• While the number of people dying from malnutrition around the world is expected to fall in coming decades...
Mais c'est pour ajouter:
  • ...scientists say the benefits will be partly counteracted by the impacts of climate change on the availability of fruit, vegetables and staple crops, such as wheat and sorghum.
Ainsi deux études récentes sont parues:
  1. Timescales of transformational climate change adaptation in sub-Saharan African agriculture
  2. Global and regional health effects of future food production under climate change: a modelling study
La première est donc focalisée sur la zone sub-saharienne:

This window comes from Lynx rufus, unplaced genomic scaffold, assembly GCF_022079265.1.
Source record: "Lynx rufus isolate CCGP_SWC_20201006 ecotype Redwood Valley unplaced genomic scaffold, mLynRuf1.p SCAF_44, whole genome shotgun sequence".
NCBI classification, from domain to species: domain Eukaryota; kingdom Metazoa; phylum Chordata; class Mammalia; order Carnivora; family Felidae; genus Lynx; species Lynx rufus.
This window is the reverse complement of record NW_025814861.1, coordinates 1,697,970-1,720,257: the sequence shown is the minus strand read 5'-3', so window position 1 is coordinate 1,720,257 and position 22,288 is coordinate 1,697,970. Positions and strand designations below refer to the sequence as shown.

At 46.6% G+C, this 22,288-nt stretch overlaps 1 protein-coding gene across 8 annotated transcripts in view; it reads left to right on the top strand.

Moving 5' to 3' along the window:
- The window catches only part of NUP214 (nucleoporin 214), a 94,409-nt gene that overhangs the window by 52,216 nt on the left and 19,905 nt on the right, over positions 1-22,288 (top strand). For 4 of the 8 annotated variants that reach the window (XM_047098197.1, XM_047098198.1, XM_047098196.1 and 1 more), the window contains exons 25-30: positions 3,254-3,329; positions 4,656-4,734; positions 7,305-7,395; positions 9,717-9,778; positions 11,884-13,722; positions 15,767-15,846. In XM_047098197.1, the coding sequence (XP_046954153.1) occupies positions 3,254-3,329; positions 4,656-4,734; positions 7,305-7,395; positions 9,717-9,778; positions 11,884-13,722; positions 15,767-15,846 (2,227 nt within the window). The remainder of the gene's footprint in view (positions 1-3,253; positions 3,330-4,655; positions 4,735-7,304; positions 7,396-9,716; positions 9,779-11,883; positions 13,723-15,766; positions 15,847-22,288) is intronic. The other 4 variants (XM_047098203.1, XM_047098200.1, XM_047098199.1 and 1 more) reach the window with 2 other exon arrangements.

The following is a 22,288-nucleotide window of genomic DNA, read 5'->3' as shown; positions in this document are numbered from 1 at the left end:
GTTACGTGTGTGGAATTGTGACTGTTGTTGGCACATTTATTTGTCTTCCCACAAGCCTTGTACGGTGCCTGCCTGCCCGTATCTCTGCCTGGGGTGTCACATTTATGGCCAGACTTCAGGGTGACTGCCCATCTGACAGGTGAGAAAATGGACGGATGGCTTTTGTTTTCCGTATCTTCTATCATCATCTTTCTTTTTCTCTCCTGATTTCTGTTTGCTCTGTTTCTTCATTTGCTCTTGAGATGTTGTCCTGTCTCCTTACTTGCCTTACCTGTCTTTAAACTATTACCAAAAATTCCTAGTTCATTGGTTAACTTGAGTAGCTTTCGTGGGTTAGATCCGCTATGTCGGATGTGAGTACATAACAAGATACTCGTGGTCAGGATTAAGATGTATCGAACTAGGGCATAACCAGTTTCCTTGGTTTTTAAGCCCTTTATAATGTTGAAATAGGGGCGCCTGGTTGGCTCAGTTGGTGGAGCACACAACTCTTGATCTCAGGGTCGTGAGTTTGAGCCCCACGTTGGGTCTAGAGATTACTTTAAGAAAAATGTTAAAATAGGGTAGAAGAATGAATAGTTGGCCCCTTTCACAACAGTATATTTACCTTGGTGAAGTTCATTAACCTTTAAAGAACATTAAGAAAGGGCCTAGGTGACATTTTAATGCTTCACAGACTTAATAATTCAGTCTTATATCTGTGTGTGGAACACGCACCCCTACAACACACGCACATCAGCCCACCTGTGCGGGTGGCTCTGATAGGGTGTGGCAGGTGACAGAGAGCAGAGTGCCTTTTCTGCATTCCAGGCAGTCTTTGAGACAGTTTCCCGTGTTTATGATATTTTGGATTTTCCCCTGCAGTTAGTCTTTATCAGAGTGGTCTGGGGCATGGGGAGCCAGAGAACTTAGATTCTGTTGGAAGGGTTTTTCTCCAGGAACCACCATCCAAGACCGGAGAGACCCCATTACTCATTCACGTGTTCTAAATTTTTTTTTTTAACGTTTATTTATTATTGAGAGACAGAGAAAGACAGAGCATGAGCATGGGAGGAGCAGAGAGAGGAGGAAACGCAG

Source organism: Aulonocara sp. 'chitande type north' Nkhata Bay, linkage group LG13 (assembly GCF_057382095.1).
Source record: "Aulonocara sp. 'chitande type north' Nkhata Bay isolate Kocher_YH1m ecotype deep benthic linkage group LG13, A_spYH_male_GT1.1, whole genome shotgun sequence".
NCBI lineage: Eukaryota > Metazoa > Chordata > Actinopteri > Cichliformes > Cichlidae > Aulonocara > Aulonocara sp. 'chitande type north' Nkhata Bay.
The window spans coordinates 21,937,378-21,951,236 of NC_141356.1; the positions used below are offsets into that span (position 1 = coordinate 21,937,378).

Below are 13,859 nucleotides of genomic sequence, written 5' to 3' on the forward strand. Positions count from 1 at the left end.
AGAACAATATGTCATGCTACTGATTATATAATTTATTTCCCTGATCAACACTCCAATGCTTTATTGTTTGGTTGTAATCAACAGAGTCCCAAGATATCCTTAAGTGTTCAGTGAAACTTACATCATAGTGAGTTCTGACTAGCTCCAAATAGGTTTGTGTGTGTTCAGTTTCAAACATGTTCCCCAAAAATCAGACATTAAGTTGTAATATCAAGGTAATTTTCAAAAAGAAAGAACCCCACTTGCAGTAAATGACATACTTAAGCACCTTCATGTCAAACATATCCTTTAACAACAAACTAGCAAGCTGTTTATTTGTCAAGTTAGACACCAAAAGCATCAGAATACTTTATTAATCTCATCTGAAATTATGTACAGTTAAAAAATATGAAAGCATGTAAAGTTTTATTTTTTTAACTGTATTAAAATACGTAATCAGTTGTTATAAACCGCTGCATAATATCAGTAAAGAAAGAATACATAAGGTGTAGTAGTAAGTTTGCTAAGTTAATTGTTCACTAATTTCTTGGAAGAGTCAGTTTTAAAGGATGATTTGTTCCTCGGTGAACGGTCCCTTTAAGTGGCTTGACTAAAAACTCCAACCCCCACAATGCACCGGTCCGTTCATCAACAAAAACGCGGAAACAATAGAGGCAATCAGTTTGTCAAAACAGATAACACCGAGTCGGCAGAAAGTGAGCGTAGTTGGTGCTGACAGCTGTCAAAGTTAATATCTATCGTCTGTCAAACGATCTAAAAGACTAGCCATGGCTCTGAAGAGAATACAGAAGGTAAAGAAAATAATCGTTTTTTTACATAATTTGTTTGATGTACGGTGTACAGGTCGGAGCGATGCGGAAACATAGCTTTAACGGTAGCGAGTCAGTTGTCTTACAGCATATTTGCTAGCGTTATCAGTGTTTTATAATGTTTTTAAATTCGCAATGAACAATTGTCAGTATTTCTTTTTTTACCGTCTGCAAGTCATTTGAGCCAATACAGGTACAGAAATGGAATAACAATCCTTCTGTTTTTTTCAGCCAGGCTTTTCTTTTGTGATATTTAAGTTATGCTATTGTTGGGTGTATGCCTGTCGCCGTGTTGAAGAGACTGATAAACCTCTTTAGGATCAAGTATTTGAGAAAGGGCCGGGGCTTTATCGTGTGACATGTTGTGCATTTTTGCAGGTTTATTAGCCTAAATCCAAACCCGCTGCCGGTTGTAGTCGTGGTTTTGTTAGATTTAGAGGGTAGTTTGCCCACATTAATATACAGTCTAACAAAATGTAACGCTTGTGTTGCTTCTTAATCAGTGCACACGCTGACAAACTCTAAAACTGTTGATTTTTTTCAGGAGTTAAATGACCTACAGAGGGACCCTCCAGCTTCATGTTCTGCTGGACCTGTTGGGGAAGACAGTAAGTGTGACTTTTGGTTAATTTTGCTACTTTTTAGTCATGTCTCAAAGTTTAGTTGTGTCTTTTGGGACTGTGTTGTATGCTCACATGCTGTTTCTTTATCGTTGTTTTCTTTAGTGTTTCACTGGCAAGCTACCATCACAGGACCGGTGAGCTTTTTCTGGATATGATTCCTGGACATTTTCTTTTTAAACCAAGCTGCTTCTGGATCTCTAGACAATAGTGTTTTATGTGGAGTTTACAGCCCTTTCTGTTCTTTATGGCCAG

• Climate change is projected to constitute a significant threat to food security if no adaptation actions are taken1, 2. Transformation of agricultural systems, for example switching crop types or moving out of agriculture, is projected to be necessary in some cases3, 4, 5. However, little attention has been paid to the timing of these transformations. Here, we develop a temporal uncertainty framework using the CMIP5 ensemble to assess when and where cultivation of key crops in sub-Saharan Africa becomes unviable. We report potential transformational changes for all major crops during the twenty-first century, as climates shift and areas become unsuitable. For most crops, however, transformation is limited to small pockets (<15% of area), and only for beans, maize and banana is transformation more widespread (~30% area for maize and banana, 60% for beans). We envisage three overlapping adaptation phases to enable projected transformational changes: an incremental adaptation phase focused on improvements to crops and management, a preparatory phase that establishes appropriate policies and enabling environments, and a transformational adaptation phase in which farmers substitute crops, explore alternative livelihoods strategies, or relocate. To best align policies with production triggers for no-regret actions, monitoring capacities to track farming systems as well as climate are needed.